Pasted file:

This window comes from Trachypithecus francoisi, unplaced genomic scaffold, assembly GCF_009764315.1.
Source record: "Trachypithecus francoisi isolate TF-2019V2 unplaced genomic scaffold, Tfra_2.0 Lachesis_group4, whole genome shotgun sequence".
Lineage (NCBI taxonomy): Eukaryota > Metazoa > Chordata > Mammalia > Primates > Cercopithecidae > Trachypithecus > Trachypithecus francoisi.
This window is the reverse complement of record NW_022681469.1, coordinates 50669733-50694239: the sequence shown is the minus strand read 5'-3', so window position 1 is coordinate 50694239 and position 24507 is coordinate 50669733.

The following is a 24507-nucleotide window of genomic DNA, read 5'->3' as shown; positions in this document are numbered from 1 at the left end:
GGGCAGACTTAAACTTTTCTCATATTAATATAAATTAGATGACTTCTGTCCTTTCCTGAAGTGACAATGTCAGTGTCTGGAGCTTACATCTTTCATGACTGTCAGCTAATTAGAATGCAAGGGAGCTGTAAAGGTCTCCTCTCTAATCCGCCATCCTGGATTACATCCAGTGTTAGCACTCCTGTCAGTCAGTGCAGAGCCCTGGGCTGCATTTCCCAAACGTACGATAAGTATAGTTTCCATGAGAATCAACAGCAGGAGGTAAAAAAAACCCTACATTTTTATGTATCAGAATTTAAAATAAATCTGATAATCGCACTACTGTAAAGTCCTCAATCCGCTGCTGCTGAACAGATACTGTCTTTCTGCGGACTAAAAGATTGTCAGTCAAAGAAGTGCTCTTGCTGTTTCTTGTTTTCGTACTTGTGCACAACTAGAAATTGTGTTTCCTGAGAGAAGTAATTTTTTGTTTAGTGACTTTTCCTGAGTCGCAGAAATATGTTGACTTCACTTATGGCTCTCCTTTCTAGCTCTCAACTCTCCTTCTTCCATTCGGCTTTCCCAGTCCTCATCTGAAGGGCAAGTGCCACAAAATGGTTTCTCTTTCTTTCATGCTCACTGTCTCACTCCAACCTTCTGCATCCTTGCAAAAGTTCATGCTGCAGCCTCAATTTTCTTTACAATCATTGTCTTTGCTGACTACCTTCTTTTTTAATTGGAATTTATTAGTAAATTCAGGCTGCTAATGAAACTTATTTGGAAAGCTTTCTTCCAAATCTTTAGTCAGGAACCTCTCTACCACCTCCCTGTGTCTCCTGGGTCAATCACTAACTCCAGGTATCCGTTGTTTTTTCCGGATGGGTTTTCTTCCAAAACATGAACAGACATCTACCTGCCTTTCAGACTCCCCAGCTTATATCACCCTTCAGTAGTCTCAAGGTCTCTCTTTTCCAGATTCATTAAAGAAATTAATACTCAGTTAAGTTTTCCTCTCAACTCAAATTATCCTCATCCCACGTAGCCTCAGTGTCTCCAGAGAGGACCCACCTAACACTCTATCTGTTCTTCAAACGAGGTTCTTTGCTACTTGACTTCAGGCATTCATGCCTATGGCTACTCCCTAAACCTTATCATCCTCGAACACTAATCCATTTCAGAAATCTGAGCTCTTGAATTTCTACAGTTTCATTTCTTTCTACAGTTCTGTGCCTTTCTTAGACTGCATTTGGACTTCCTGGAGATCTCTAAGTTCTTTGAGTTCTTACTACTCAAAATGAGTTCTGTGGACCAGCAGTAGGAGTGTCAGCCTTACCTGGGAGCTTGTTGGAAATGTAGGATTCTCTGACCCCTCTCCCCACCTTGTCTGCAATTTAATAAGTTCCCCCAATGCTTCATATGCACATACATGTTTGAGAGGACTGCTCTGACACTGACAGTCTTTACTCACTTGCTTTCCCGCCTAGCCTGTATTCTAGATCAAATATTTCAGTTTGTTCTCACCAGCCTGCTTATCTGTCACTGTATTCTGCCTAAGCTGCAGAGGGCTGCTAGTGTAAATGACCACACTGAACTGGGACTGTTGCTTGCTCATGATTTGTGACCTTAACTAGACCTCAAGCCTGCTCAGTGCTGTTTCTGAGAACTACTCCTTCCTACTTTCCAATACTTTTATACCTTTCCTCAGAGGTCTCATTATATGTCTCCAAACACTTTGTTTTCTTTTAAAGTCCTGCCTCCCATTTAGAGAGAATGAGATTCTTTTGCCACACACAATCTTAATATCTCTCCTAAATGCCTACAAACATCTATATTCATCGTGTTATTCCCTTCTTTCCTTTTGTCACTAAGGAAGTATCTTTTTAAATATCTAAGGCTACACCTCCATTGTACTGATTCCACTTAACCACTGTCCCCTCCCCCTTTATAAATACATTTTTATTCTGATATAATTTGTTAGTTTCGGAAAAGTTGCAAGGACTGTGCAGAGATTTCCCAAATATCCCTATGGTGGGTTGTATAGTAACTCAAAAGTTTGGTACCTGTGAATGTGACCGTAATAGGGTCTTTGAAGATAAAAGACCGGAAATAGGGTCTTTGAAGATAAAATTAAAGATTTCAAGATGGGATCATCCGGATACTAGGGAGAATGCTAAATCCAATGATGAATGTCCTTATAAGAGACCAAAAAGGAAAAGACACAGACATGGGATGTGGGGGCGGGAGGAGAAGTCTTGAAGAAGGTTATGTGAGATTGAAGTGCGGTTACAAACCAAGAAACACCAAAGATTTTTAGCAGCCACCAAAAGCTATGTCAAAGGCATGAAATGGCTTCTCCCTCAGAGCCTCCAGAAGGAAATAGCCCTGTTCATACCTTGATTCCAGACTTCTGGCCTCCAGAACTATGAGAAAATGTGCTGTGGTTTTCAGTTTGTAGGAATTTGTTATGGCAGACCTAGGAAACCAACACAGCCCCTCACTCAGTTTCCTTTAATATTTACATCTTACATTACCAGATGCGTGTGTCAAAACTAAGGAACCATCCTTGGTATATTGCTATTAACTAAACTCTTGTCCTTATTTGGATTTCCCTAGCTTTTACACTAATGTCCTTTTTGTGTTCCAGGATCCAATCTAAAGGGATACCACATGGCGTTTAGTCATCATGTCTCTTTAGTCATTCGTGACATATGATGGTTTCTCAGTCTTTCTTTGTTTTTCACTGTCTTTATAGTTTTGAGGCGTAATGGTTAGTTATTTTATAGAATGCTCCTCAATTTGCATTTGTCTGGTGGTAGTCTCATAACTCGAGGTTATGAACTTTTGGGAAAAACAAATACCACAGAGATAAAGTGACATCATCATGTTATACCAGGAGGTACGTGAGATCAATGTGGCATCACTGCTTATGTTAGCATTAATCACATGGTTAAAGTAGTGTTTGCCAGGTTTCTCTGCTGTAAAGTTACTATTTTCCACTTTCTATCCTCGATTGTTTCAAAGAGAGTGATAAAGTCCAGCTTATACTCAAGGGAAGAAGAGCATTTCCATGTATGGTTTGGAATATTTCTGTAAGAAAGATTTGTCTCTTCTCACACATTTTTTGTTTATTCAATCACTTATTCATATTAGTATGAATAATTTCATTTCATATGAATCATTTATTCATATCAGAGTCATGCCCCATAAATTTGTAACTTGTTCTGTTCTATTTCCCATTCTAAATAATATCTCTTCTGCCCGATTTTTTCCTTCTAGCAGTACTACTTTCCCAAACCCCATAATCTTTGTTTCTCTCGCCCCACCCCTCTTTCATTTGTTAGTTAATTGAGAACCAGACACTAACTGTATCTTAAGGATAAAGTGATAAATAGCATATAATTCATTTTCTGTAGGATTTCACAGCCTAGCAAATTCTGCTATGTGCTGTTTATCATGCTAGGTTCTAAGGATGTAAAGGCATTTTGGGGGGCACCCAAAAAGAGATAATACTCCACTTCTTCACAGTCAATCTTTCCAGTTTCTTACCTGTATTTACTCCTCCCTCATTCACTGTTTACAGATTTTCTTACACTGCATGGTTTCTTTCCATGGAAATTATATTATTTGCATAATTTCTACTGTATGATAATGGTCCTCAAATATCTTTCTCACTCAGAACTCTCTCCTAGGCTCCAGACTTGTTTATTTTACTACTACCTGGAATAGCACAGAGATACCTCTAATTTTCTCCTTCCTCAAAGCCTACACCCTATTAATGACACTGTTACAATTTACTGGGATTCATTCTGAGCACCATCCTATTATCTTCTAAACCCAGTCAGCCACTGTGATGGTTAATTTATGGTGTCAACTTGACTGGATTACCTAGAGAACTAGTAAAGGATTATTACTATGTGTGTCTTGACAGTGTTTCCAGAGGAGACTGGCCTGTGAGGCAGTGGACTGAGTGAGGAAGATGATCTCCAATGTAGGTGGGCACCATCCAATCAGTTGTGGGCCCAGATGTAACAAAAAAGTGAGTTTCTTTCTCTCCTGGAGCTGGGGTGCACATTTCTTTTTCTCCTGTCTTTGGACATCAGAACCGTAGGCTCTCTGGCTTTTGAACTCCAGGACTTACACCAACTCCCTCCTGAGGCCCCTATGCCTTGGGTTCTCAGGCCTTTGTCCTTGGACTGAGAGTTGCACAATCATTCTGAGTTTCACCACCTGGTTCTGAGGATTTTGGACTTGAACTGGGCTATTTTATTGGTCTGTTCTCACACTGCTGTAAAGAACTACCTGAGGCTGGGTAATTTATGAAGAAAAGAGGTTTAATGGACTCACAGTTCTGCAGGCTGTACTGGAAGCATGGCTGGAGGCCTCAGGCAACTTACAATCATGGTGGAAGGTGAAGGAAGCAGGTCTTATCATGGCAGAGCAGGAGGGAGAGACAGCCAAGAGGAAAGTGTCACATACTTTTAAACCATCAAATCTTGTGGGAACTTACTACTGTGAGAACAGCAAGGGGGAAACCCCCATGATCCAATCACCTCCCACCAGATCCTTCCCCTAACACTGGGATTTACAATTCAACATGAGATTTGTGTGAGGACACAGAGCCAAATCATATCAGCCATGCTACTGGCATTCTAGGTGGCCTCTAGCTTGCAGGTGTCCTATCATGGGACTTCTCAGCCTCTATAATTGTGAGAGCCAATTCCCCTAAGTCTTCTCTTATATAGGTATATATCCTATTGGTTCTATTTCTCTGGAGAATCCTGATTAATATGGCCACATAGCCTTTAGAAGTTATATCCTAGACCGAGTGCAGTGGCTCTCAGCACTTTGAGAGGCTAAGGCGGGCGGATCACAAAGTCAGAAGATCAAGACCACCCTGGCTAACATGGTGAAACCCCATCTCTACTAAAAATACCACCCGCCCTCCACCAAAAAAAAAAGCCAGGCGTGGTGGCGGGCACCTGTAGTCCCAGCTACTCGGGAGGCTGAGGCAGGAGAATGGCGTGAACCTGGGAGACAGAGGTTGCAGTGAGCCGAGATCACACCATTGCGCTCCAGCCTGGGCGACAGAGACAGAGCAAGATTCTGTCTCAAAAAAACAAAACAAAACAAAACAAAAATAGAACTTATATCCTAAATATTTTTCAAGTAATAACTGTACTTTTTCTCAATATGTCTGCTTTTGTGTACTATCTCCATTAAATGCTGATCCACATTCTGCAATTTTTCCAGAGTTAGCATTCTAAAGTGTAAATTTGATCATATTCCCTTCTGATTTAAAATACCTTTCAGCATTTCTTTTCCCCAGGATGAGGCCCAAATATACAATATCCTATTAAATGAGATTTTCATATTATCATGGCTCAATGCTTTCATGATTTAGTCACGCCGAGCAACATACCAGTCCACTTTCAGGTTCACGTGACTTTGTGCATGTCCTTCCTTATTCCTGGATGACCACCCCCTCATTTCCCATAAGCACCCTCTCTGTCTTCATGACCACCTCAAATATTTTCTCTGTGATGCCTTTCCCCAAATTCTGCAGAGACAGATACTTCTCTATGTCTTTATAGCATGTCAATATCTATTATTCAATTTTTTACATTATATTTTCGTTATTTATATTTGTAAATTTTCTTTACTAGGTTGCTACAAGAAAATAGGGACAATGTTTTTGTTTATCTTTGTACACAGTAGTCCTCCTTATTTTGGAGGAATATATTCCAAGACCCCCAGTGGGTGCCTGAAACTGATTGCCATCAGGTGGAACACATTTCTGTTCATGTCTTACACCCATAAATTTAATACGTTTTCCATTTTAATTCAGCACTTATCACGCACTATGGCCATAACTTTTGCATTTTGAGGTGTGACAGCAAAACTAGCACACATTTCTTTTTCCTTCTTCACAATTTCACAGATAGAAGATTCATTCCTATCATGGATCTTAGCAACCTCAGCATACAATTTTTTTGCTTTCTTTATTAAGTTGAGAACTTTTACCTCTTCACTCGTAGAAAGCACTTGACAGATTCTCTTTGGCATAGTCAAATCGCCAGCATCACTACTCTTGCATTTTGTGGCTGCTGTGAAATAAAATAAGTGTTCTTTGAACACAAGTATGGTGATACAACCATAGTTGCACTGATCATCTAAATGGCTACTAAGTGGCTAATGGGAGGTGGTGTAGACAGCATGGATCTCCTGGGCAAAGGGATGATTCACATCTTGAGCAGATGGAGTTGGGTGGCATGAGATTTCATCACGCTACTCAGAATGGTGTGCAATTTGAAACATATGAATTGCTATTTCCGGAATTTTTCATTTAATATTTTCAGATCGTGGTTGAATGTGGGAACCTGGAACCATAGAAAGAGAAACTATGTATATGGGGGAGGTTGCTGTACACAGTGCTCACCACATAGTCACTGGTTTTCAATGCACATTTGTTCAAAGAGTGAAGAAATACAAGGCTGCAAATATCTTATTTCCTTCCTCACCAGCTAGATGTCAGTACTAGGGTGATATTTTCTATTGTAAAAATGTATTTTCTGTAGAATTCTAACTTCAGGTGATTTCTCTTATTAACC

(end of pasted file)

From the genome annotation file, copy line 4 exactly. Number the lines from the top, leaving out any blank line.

This window is the reverse complement of record NW_022681469.1, coordinates 50669733-50694239: the sequence shown is the minus strand read 5'-3', so window position 1 is coordinate 50694239 and position 24507 is coordinate 50669733.